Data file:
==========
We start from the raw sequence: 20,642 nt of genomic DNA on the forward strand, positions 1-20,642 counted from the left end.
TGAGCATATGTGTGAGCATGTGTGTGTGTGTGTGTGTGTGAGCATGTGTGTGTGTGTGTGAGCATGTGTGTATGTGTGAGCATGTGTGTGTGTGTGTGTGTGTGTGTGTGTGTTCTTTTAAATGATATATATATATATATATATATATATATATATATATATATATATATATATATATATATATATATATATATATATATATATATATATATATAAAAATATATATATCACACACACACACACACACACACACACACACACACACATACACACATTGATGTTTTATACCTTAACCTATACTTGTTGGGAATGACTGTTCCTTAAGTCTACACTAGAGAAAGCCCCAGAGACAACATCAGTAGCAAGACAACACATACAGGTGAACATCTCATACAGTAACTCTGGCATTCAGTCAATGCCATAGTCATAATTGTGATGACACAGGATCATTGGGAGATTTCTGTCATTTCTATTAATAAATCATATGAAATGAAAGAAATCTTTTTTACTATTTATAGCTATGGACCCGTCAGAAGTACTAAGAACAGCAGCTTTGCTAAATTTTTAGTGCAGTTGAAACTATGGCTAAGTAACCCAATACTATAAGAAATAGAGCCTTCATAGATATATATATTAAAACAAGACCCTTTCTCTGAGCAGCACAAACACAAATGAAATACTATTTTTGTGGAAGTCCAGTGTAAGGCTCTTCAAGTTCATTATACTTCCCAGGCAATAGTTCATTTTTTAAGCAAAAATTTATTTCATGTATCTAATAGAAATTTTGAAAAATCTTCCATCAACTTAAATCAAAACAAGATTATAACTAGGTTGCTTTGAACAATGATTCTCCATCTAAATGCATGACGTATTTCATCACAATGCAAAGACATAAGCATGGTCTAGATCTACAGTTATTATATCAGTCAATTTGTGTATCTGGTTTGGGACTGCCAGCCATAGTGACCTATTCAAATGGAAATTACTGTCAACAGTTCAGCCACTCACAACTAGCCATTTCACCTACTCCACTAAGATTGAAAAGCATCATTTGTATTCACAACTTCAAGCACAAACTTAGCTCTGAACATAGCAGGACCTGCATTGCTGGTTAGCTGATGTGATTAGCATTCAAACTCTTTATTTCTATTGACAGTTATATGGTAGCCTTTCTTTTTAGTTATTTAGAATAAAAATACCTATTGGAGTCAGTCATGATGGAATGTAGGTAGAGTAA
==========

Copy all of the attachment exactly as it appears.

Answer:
We start from the raw sequence: 20,642 nt of genomic DNA on the forward strand, positions 1-20,642 counted from the left end.
TGAGCATATGTGTGAGCATGTGTGTGTGTGTGTGTGTGTGAGCATGTGTGTGTGTGTGTGAGCATGTGTGTATGTGTGAGCATGTGTGTGTGTGTGTGTGTGTGTGTGTGTGTTCTTTTAAATGATATATATATATATATATATATATATATATATATATATATATATATATATATATATATATATATATATATATATATATATATATATATATAAAAATATATATATCACACACACACACACACACACACACACACACACACACATACACACATTGATGTTTTATACCTTAACCTATACTTGTTGGGAATGACTGTTCCTTAAGTCTACACTAGAGAAAGCCCCAGAGACAACATCAGTAGCAAGACAACACATACAGGTGAACATCTCATACAGTAACTCTGGCATTCAGTCAATGCCATAGTCATAATTGTGATGACACAGGATCATTGGGAGATTTCTGTCATTTCTATTAATAAATCATATGAAATGAAAGAAATCTTTTTTACTATTTATAGCTATGGACCCGTCAGAAGTACTAAGAACAGCAGCTTTGCTAAATTTTTAGTGCAGTTGAAACTATGGCTAAGTAACCCAATACTATAAGAAATAGAGCCTTCATAGATATATATATTAAAACAAGACCCTTTCTCTGAGCAGCACAAACACAAATGAAATACTATTTTTGTGGAAGTCCAGTGTAAGGCTCTTCAAGTTCATTATACTTCCCAGGCAATAGTTCATTTTTTAAGCAAAAATTTATTTCATGTATCTAATAGAAATTTTGAAAAATCTTCCATCAACTTAAATCAAAACAAGATTATAACTAGGTTGCTTTGAACAATGATTCTCCATCTAAATGCATGACGTATTTCATCACAATGCAAAGACATAAGCATGGTCTAGATCTACAGTTATTATATCAGTCAATTTGTGTATCTGGTTTGGGACTGCCAGCCATAGTGACCTATTCAAATGGAAATTACTGTCAACAGTTCAGCCACTCACAACTAGCCATTTCACCTACTCCACTAAGATTGAAAAGCATCATTTGTATTCACAACTTCAAGCACAAACTTAGCTCTGAACATAGCAGGACCTGCATTGCTGGTTAGCTGATGTGATTAGCATTCAAACTCTTTATTTCTATTGACAGTTATATGGTAGCCTTTCTTTTTAGTTATTTAGAATAAAAATACCTATTGGAGTCAGTCATGATGGAATGTAGGTAGAGTAA